I Am Concerned My Daughter-In-Law Is a Hypochondriac Mother
Dear Worried Nana,
Being worried about your grandchildren is distressing and difficult in that you have limited recourse as to be direct in making a change to their lives. Munchausen syndrome by proxy is typically pattern of behavior in which caregivers deliberately exaggerate, fabricate, and/or induce physical, psychological, behavioral, and/or mental health problems in others. The motivation is to assume the sick role by proxy, and in the sick role to have greater attention given to them. Hypochondria typically persist even after a doctor has evaluated a person and reassured them that their concerns about symptoms do not have an underlying medical basis. Hypochondriac by proxy & Munchausen syndrome by proxy are difficult concerns to address. As a grandparent, you are very limited in what you can do directly. It sounds like confronting your daughter-in-law could lead to estrangement or a fight. You have taken steps to address this issue by talking with your son and other family members. Munchausen syndrome is very difficult to diagnose because it is based on the intent of the mother acting in this way for attention for herself vs. providing care needed for her children. Based on your letter what help does your daughter-in-law need?
Is her potential hypochondrium so great that it is beginning to affect the children? Is your daughter-in-law so worried about her children being sick that she has become overly anxious? Often new and young parents worry constantly about being a good parent or making mistakes. She could be worrying and does not want to show anyone that she is not a good mother, by asking for help or advice. You could try to reassure her that all children get sick from time to time and that you as a mother with a lot of experience would be glad to be a resource for her. Then if she asks for help, you can gently give her advice about what worked for you when you were a mother.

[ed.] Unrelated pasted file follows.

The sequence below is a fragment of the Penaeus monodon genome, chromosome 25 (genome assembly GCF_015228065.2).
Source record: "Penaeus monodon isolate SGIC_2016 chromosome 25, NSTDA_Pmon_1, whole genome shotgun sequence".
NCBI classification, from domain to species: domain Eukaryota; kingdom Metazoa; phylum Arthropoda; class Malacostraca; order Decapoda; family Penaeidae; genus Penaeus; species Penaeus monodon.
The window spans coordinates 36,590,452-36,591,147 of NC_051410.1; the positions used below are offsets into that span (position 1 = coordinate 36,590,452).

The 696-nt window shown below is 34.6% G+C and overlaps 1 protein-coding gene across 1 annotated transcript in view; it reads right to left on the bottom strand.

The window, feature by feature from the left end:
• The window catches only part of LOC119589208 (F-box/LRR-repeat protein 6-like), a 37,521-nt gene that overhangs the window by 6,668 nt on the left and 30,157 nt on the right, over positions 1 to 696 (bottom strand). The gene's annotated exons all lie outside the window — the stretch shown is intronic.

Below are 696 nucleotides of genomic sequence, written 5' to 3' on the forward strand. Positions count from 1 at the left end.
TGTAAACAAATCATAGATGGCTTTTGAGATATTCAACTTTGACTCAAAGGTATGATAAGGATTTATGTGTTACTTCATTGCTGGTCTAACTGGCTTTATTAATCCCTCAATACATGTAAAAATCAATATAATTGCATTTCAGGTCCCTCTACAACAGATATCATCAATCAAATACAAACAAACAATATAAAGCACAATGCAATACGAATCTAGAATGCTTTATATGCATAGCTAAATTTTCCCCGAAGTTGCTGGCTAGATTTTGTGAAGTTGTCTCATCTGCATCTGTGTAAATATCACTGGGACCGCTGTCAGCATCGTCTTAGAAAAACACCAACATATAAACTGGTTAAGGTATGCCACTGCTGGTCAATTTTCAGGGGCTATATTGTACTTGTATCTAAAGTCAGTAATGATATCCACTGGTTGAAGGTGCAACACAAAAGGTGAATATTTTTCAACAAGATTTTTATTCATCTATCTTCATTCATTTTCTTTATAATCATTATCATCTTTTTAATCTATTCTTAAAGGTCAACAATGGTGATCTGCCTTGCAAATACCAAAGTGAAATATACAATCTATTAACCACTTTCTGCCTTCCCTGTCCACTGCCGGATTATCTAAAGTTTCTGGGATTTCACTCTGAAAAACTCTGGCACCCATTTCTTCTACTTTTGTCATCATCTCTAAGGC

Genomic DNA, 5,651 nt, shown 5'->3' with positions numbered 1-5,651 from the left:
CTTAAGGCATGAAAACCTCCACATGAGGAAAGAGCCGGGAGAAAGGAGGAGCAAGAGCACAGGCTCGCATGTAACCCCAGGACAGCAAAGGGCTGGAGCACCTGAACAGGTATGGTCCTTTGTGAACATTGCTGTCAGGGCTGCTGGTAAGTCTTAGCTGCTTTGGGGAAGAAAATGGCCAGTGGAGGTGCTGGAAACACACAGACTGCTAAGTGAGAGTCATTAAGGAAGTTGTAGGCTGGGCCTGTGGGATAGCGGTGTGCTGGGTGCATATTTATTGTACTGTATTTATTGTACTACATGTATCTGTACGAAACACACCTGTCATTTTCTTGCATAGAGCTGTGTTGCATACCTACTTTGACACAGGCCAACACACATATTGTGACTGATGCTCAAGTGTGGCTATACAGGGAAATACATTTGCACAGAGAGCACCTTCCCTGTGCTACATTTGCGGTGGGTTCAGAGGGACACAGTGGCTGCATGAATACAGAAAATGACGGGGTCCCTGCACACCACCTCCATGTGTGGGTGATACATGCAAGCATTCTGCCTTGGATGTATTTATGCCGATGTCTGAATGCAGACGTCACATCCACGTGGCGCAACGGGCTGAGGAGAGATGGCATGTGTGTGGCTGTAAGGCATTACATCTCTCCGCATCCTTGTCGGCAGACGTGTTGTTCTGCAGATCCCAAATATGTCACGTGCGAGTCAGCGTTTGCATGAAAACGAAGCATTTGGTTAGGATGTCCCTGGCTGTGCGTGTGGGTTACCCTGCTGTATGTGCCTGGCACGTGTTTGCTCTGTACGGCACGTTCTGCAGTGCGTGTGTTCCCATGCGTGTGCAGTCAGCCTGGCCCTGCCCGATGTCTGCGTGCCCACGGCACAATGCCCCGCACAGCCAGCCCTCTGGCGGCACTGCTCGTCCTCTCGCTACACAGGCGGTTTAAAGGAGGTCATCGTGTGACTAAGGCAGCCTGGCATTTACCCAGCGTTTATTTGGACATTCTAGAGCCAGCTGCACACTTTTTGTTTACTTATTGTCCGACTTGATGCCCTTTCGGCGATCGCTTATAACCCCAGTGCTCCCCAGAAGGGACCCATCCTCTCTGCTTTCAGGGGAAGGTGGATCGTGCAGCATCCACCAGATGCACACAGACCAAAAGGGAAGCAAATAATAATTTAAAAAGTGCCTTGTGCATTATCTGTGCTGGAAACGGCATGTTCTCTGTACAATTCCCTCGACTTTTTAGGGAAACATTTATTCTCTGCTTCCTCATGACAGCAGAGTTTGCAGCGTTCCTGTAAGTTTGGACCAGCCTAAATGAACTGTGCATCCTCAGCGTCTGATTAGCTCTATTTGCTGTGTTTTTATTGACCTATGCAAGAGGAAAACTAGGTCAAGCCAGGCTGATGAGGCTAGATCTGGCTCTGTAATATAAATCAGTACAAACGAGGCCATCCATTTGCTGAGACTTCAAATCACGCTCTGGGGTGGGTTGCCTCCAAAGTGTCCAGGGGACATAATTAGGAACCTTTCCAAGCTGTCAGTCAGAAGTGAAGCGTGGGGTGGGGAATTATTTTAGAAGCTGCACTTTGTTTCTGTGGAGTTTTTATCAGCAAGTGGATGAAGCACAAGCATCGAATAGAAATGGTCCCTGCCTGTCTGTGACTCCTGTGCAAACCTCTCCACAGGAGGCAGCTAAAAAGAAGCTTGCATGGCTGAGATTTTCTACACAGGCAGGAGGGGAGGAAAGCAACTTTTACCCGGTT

Is she working with a counselor and is there a way it can be gently suggested that she talk to someone about the stress and anxiety of raising children? Often times in my practice I have to remind parents that children do not come with instruction manuals and that by reading, and asking for help, we can learn to be better parents. Keep a journal or a log of the events that are happening with the children so that you have something you can reference as you are dealing with this problem. Lastly, if nothing else seems to be helping the situation you can contact a therapist to discuss these issues in more depth for yourself.
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Curt EJuly 11th, 2012 at 6:01 AM
If your son is unwilling to acknowledge the problem and there is no harm that you have occurring to the children other than their frequency of going to the doctor I don’t think there is much that you can do. I wouldn’t risk estranging your son by pushing the issue any further, if you have a joint Dr. you may want to talk with him or her about the issues.
WaldoAugust 18th, 2015 at 11:52 AM
Nice article !
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